Lastly, a cup inset with a medal by Jan de Vos (ca.1578-1619), which is an Allegory of Vanitas,   or Mememto Mori.   It was a common theme in Renaissance art as a reminder of the ephemeral nature of life.  The outside of the cup shows the recto portrait of a handsome young woman but when one finished one’s wine there was the verso, a skull, staring back at you from the interior!

All photographs are compliments of the Frick and taken by Michael Bodycomb.  The exhibition opens to the public tomorrow, May 9 and runs through September 10.  About 40% of the Scher donation is being shown in the exhibition so we can look forward to further treats in the future.

Sunday, April 30, 2017

Louis de Wohl (1903-1961)

It is always surprising to me that as I get older I start to think of and remember what happened and what I learned at a very young age.  My parents spoke German at home between themselves, but never with me, yet I think I know more German now than I did then.  Obviously, we learn subliminally so why didn’t it work when I slept on my history book before a test?!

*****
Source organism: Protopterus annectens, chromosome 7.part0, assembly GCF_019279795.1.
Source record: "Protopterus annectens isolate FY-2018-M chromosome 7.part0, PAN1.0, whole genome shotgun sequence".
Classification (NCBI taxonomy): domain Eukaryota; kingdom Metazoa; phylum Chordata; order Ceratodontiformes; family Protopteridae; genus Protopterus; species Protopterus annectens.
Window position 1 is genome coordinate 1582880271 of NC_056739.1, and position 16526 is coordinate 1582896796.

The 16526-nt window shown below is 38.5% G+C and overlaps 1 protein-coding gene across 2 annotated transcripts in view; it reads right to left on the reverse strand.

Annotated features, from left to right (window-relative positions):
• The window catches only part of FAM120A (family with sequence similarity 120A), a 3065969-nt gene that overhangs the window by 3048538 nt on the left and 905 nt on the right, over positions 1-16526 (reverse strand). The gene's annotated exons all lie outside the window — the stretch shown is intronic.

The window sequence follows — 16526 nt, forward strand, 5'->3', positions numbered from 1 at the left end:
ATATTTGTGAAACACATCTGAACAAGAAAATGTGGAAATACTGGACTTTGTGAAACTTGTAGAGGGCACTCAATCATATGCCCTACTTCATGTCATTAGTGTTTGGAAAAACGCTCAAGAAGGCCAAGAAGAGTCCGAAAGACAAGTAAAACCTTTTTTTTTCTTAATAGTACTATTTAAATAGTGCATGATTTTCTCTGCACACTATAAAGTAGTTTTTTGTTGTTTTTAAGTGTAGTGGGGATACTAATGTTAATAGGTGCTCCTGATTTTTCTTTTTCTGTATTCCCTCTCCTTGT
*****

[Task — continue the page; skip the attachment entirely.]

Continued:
I had a wild friend at school (happily nothing illegal beyond speeding tickets) and my mother compared him to her best girl friend from Frankfurt, Ruth Lorch.  Although she later became a Lady Commander of the Order of the Holy Sepulchre (a Roman Catholic order of knighthood under the protection of the Holy See), she was still pretty crazy when I met her in the 1950’s.  She lived in England and I remember she always smoked cigarillos.  When she was told by U.S. customs that they were banned in the U.S. she said she would stop importing them when they produced them in this country, and they let her take them in … the good old days .